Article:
Meadowlark: A Coming-of-Age Crime Story
By Ethan Hawke and Greg Ruth (Grand Central Publishing)
Taking place over the course of a day, this memorable graphic novel begins with a son paying a visit to his father, Jack “Meadowlark” Johnson, a former boxer who works as a guard at one of the prisons in Huntsville. What ensues is a suspenseful crime noir brought on by a chaotic prison break. This pulp fiction spin on the conventional father-son narrative engrosses readers with Ruth’s precise sepia-toned illustrations and Hawke’s noir tale that bring to life this propulsive story full of hairpin turns and detours. Meadowlark is the pair’s second collaboration after publishing the bestselling Indeh in 2015.
Martita, I Remember You/Martita, te recuerdo: A Story in English and Spanish
By Sandra Cisneros (Vintage)
In this bilingual novella (written originally in English and translated into Spanish by Liliana Valenzuela), master writer Sandra Cisneros tells the story of Corina, a Mexican American from Chicago who relives an earlier time of her life in Paris after discovering a store of forgotten letters. Fans of Cisneros, a former longtime San Antonio resident, will relish this new book that pays tribute to the power, tenderness, and loneliness of formidable coming-of-age friendships and how they press an imprint on young women for a lifetime. (Be sure to see Cisneros at this year’s Texas Book Festival in October.)
Living Beyond Borders: Growing up Mexican in America
Edited by Margarita Longoria (Philomel Books)
This YA anthology spotlights 20 short stories, comics, poems, and essays that explore life as a Mexican American from a variety of perspectives. Some of the celebrated and award-winning authors include Francisco X. Stork, Guadalupe Garcia McCall, and Rubén Degollado. Longoria is a former librarian from South Texas and has spent much of her career celebrating and supporting the voices of young Mexican American writers. This volume delivers with a surprising and entertaining read for adults and teens alike. “Longoria’s careful curation imbues a fuller understanding of Mexican American experiences,” writes a reviewer in Publishers Weekly.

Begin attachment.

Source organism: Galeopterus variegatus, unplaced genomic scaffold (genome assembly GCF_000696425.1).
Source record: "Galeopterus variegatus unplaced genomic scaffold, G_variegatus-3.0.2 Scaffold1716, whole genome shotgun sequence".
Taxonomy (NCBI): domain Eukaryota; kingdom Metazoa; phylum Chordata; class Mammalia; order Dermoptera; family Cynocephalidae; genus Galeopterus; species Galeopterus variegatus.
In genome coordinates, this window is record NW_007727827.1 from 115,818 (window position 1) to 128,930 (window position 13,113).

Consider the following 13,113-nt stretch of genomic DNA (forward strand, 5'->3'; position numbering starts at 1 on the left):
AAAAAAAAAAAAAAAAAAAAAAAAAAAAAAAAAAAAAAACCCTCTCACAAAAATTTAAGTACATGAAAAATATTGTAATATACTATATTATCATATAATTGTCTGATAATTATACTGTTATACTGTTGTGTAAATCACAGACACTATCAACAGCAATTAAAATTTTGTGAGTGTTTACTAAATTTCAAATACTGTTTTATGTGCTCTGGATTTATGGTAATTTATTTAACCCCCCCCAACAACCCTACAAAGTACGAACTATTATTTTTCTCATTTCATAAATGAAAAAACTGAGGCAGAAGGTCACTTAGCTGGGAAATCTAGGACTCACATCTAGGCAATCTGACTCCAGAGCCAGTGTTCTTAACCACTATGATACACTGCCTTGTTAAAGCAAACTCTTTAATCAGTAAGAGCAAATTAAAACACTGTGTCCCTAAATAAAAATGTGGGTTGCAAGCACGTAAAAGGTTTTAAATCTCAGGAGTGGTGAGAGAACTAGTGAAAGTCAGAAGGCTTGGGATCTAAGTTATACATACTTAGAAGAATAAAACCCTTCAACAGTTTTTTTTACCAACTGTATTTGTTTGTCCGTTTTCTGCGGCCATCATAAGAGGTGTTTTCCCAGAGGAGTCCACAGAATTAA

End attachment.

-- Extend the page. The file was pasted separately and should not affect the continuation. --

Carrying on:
Burying the Mountain
By Shangyang Fang (Copper Canyon Press, out October 2021)
A former poetry fellow at the Michener Center for Writers at the University of Texas at Austin and a Stegner Fellow at Stanford University, Shangyang Fang grew up in Chengdu, China, and studied civil engineering before his graduate studies as a poet. Writing in both English and Chinese, Fang conjures up the musicality of ancient Chinese poetry while meditating on a diverse number of themes, such as political erasure, exile, nothingness, and remembrance.
Teaching Black History to White People
By Leonard N. Moore (University of Texas Press, out Sept. 14)
Though this book is designed for teachers of Black history, the narrative is engaging and thought-provoking for a wide range of readers. A popular professor of Black Studies at UT, Moore has spent 25 years teaching Black history to classrooms full of mostly white students. Drawn from these firsthand experiences, Moore sets forth provocative questions—for instance, “What came first? Slavery or racism?”—while simultaneously providing complex, nuanced answers. “An important, sympathetic effort to elucidate matters of Black lives while expanding intellectual horizons,” praises Kirkus Reviews.
By Colm Toíbín (Simon & Schuster)
A frequent visiting writer at the Michener Center for Writers, the acclaimed Irish writer returns with his 10th novel, a compelling fictional retelling of Thomas Mann’s life and intimate biography. Author of the classic The Magic Mountain, Mann spent much of his early life in Munich, Germany, but in 1933, he and his family eventually exiled to the United States. In this expansive, epic novel, Toíbín examines the emotional undercurrents of sexuality, marriage, and national identity in this complex portrait of Mann and his wife, Katia.
The Hog Book: A Chef’s Guide to Hunting, Preparing and Cooking Wild Pigs
By Jesse Griffiths (self-published, out late September)
From the award-winning chef and co-owner of the popular Dai Due restaurant and butcher shop in East Austin comes an in-depth cookbook dedicated to all aspects of hunting, cooking, and eating wild hogs. Over the years, Griffiths has offered a hunting class as a way to introduce Texans to the finer points of learning how to hunt and eat the invasive species found in our state. From savory stews to sausages, the book offers readers a slew of recipes and a guide on how to prepare the various cuts of a hog. Place an order for this uniquely Texas cookbook here.
In Case You Missed Them
Discover these 2021 books previously covered by Texas Highways
Metro Music: Celebrating a Century of the Trinity River Groove
By Gene Fowler and William Williams
Willie Nelson’s Letter’s to America
By Willie Nelson with Turk Pipkin
The Hunting Wives
By May Cobb